Reactive infiltration processing and compression creep of NiAl and NiAl composites
Author(s)Ventakesh, T. A., 1970-
David C. Dunand.
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Reactive infiltration processing of bulk and composite NiAl was investigated with powder and wire preforms of nickel. Inhomogeneous microstructures were often obtained with powder preforms because their high surface-to-volume ratio, low permeability, and irregular infiltration paths lead to simultaneous infiltration and reaction. Homogenous NiAl could be obtained with nickel-wire preforms which had a lower surface-to-volume ratio, higher permeability, and regular infiltration paths, because infiltration was completed before the onset of reaction. Composites with continuous tungsten (W) and sapphire fibers were also successfully fabricated by reactive infiltration, while composites with molybdenum particulates and short-fibers showed significant dissolution in NiAl. The high-temperature uni-axial compression creep behavior of uni-directionally reinforced continuous fiber composite materials was investigated using NiAl-W as a model system for the case where both the NiAl matrix and the W fiber underwent plastic deformation by creep. The creep behavior of the constituents NiAl and W and NiAl composites reinforced with 5-20 volume % W was characterized at 1025 °C and 715 °C. At 1025°C, the NiAl-W composites exhibited three stage creep behavior with distinct primary, secondary, and tertiary creep, wherein the composite creep-rate decreased monotonically, remained constant, and increased rapidly, respectively. At 715C, the NiAl-W composites exhibited insignificant primary and tertiary creep but significant secondary creep. Microstructurally, primary and secondary creep were characterized by pure uni-axial compression of W fibers while brooming, bulging, buckling, and kinking were four fiber deformation modes that contributed to tertiary creep. The composite primary creep was modeled by solving for transient stress-states while loads transferred from the weaker phase (matrix) to the stronger phase (fiber) as the composite transitioned from the elastic state present at loading to steady-states attained at later times. The effects of primary creep of the constituents on the primary creep of the composite were also captured. Composite primary creep strains were predicted to be significant at high applied composite stresses and for high fiber volume fraction composites, while the composite primary time was uniquely related to the composite steady-state creep-rate by a power-law at a given temperature and for the stress range investigated. Good correlation between the primary creep model predictions and experiments was obtained when the observed composite steady-state creep behavior converged to the McLean steady-state. The composite secondary creep was observed to correlate reasonably well with the rule-of-mixtures model developed by McLean. The composite tertiary creep was modeled by solving for global or local kink-band evolution with composite deformation respectively contributing to fiber buckling or kinking. The model predicted the critical threshold strain for the onset of tertiary stage to be most sensitive to the initial kink angles while being relatively insensitive to the initial kink-band heights and varied inversely with the volume fraction of fiber in the composite. Reasonable correlation between the model and experiments was obtained when the observed composite steady-state correlated well with the McLean steady-state.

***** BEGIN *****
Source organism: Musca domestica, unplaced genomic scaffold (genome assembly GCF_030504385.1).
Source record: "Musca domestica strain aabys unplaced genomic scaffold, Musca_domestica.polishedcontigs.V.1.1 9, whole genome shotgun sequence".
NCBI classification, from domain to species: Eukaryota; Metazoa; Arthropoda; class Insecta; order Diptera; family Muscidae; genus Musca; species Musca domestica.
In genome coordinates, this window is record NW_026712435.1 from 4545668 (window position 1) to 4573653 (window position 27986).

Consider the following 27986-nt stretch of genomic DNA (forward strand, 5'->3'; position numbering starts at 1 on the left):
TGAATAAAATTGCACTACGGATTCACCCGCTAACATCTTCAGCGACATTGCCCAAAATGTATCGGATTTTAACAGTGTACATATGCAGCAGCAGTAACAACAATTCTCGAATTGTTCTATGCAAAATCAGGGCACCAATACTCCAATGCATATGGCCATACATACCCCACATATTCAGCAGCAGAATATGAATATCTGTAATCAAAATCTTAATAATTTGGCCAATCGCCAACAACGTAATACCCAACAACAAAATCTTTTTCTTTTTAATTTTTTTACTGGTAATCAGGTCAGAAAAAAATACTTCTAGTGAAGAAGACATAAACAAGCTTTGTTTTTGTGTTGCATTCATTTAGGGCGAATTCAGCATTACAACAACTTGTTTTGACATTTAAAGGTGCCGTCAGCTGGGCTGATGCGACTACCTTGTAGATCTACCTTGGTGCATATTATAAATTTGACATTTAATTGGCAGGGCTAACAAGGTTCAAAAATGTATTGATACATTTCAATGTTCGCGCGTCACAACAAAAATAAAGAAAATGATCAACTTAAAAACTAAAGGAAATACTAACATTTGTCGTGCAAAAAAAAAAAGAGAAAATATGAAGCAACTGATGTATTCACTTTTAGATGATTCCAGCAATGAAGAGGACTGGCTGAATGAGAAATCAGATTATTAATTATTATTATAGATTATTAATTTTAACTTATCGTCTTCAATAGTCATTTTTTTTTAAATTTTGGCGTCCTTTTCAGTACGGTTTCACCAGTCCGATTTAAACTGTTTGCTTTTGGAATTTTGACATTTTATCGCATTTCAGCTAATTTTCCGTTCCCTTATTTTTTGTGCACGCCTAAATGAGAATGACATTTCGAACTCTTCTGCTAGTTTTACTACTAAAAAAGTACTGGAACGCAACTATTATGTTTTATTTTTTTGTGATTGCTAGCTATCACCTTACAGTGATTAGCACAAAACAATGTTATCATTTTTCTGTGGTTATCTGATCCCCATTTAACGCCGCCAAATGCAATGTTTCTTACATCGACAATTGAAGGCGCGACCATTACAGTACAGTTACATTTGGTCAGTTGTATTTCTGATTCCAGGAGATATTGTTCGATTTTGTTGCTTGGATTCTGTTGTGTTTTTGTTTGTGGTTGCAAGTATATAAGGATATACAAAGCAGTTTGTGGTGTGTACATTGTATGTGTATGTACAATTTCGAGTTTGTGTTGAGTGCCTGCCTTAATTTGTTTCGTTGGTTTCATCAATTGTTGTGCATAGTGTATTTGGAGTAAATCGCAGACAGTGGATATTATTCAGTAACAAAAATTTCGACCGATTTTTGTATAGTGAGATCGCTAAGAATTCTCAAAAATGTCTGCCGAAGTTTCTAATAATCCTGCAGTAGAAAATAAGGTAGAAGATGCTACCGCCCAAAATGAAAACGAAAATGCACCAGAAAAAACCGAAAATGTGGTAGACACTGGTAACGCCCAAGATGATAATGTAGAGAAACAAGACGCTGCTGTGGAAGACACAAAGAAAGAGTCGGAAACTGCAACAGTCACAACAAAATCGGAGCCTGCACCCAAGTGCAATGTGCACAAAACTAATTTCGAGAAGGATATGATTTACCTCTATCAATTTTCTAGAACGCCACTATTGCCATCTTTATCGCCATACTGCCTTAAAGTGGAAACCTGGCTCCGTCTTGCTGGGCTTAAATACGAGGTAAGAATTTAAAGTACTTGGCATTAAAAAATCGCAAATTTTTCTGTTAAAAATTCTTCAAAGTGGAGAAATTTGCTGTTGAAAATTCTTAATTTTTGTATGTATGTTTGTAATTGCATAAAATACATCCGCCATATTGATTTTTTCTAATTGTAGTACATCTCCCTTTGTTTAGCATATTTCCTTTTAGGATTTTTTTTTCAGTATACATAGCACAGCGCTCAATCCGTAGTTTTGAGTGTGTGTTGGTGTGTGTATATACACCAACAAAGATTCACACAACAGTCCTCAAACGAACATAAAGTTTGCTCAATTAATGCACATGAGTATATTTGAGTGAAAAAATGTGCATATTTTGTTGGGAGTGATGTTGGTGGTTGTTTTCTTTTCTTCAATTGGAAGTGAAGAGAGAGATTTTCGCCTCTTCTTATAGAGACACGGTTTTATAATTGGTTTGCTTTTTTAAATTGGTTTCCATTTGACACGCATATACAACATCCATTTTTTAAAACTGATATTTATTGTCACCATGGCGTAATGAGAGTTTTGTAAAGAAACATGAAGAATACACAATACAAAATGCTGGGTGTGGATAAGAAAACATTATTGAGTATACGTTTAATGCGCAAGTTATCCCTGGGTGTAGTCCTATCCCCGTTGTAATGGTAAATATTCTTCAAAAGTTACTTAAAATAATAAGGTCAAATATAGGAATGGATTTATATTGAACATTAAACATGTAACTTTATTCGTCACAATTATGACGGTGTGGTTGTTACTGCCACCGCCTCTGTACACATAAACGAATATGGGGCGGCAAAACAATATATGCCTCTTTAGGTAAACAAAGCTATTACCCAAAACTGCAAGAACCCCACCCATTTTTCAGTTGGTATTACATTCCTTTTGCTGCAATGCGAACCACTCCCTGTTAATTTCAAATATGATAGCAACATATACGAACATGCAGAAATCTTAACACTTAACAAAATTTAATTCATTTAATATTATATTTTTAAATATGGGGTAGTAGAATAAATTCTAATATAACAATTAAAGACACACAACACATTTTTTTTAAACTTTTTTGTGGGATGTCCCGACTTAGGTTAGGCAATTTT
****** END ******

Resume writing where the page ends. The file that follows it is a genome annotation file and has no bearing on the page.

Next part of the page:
Thesis (Ph.D.)--Massachusetts Institute of Technology, Dept. of Materials Science and Engineering, 1998.Includes bibliographical references (p. 116-118).
DepartmentMassachusetts Institute of Technology. Department of Materials Science and Engineering
Massachusetts Institute of Technology
Materials Science and Engineering